Other research suggests that air pollution can adversely affect children’s minds starting in utero. An expecting mother’s exposure to air pollution particles “can be directly toxic to the developing brain” of her fetus, says Perera. “They are able to traverse the placenta.” One research review published in Cognitive and Behavioral Neurology in 2020 includes numerous studies that link exposure to air pollution to lower cognitive function in children. Other research has found associations between exposure to pollution and symptoms of anxiety and depression.
Pollutants also contribute to climate change—which, in turn, increases air pollution by fueling many of the conditions that cause wildfires, including heat and drought. And higher temperatures are thought to contribute to the development of ozone, a pollutant that harms the lungs and worsens conditions like asthma.
Less nutritious food
Climate change is undermining one of the central building blocks for growing children: healthy food. Extreme weather events that destroy food crops, including drought, flooding, and higher temperatures, are becoming more common. These can drive up the price of food and make it scarcer. Even when children have enough food, they still may not have adequate nutrients; emerging research shows that high carbon dioxide levels may make food less nutritious.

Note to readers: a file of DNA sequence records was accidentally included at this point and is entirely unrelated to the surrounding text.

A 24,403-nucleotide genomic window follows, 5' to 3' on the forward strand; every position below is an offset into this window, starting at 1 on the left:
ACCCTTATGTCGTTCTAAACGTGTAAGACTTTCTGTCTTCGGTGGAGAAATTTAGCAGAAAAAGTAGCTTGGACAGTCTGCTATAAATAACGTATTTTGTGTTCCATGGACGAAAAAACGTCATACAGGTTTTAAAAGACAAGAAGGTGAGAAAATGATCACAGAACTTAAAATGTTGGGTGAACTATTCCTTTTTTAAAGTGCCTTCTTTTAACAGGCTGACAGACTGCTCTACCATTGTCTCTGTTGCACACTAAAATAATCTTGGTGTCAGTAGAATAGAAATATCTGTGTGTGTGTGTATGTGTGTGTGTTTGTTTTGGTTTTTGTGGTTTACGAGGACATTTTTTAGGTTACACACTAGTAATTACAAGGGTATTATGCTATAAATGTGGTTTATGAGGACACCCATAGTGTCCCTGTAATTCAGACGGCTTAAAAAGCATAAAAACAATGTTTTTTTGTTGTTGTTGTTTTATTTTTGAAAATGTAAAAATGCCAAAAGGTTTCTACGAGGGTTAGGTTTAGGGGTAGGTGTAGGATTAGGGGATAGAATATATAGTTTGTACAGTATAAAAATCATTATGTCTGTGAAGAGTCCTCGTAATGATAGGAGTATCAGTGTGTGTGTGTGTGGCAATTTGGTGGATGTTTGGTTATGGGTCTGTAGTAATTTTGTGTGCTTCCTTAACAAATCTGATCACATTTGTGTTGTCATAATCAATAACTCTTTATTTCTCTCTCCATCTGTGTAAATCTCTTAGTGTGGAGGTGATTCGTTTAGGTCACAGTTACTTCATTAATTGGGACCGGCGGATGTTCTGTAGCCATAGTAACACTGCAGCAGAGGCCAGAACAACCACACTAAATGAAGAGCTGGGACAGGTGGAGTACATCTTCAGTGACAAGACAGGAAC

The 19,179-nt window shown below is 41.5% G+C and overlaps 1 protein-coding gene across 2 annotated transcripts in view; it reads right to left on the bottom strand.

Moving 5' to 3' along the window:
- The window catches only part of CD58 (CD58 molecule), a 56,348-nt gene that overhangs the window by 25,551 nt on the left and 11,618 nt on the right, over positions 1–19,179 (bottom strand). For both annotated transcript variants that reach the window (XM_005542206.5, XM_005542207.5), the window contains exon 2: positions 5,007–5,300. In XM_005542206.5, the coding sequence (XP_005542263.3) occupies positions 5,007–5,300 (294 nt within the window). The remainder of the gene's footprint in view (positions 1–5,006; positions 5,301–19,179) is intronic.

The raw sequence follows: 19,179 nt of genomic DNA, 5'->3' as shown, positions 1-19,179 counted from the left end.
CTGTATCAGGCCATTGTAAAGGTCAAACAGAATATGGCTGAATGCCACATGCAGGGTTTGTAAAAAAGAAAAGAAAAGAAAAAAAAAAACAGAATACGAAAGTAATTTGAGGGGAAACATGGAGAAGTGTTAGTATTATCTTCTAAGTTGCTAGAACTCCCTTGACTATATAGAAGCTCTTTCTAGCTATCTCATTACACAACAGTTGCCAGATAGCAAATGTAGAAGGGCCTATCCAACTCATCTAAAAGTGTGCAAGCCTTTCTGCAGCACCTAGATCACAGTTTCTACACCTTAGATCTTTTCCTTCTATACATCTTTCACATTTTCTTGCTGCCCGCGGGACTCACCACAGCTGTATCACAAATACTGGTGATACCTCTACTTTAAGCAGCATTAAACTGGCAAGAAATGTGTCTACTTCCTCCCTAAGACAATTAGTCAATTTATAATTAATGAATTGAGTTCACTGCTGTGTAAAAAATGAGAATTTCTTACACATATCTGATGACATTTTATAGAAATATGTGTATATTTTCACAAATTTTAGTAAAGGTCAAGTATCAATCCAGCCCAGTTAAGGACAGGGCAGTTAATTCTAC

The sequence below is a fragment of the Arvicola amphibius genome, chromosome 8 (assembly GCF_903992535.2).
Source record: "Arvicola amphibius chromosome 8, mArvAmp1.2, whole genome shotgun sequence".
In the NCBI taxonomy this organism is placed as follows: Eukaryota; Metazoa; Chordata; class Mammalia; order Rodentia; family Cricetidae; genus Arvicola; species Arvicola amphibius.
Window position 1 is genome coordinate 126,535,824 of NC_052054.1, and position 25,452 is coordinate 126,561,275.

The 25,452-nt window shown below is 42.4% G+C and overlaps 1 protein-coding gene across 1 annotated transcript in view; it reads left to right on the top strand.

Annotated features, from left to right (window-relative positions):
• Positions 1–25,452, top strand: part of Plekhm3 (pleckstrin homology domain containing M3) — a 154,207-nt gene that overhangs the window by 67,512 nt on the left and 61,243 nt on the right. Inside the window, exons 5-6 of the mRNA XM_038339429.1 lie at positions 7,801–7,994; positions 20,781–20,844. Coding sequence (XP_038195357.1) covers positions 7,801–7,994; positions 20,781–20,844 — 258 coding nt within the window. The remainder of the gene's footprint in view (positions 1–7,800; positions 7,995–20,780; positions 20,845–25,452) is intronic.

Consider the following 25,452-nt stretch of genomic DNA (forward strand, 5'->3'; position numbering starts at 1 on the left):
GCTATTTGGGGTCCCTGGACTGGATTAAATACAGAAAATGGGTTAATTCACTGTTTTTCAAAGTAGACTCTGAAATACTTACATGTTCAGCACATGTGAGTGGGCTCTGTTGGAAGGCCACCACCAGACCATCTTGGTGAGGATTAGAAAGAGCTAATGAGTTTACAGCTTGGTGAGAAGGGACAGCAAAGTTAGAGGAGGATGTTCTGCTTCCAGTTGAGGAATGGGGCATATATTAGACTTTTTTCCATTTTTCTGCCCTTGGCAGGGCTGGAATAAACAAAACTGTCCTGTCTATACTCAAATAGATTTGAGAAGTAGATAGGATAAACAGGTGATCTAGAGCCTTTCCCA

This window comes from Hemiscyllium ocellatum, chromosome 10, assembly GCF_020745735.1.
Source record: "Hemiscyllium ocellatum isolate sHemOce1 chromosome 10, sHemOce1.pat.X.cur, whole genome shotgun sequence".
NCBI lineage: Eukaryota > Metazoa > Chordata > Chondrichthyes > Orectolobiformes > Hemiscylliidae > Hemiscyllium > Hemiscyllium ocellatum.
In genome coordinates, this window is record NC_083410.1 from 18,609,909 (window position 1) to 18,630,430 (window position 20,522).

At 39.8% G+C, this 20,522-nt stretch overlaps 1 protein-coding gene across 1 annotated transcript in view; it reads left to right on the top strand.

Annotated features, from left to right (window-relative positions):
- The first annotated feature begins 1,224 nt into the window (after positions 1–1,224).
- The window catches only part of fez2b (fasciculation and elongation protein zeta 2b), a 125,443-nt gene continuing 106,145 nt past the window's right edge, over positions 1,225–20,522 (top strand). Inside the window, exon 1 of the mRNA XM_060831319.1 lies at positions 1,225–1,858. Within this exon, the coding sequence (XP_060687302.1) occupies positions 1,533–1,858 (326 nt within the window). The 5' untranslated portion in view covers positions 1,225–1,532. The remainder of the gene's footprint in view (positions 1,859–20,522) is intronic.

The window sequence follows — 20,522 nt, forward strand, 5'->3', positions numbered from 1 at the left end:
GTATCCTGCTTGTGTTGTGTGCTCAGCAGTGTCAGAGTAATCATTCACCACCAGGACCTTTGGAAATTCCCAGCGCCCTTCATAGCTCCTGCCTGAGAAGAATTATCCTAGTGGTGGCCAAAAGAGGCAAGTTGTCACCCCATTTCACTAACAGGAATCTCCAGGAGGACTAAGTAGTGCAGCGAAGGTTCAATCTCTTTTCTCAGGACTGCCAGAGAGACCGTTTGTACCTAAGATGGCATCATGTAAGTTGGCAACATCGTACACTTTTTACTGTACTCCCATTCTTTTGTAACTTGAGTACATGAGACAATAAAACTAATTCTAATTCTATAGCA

Getting enough calories and essential nutrients is central to ensuring kids grow up healthy. If kids are under-nourished, “their brains don’t develop normally,” says Bernstein. “It affects every organ.”
Global hunger is already very common and experts predict it will get worse. In 2021, about 193 million people were acutely food insecure—which the United Nations defines as food inadequacy that endangers lives or livelihoods—and about 26 million children were suffering from wasting, a condition in which kids don’t have enough weight for their height, according to the World Food Programme.
A world altered by climate change is more dangerous for children. Famines, drought, and extreme weather events are becoming more common as a result of climate change, as are the violent interpersonal conflicts that such disasters tend to generate; for instance, climate change-driven drought is thought to have contributed to the outbreak of the 2011 war in Syria. On a hotter planet, children are more likely to be exposed to trauma, including displacement; globally, about 2.4 million children were displaced by natural disasters alone in 2021, according to UNICEF.
Living through major trauma as a child is thought to increase risk for both mental illnesses like depression as well as physical conditions such as cancer, asthma, and stroke. Stress in expecting mothers can also harm their fetus’ cognitive development.
“If your house gets burned down or flooded by a hurricane, if you’re impoverished because your family’s livelihood has been destroyed by drought—these are adverse childhood events,” says Bernstein, “and they can accumulate and exact harms across the lifespan.”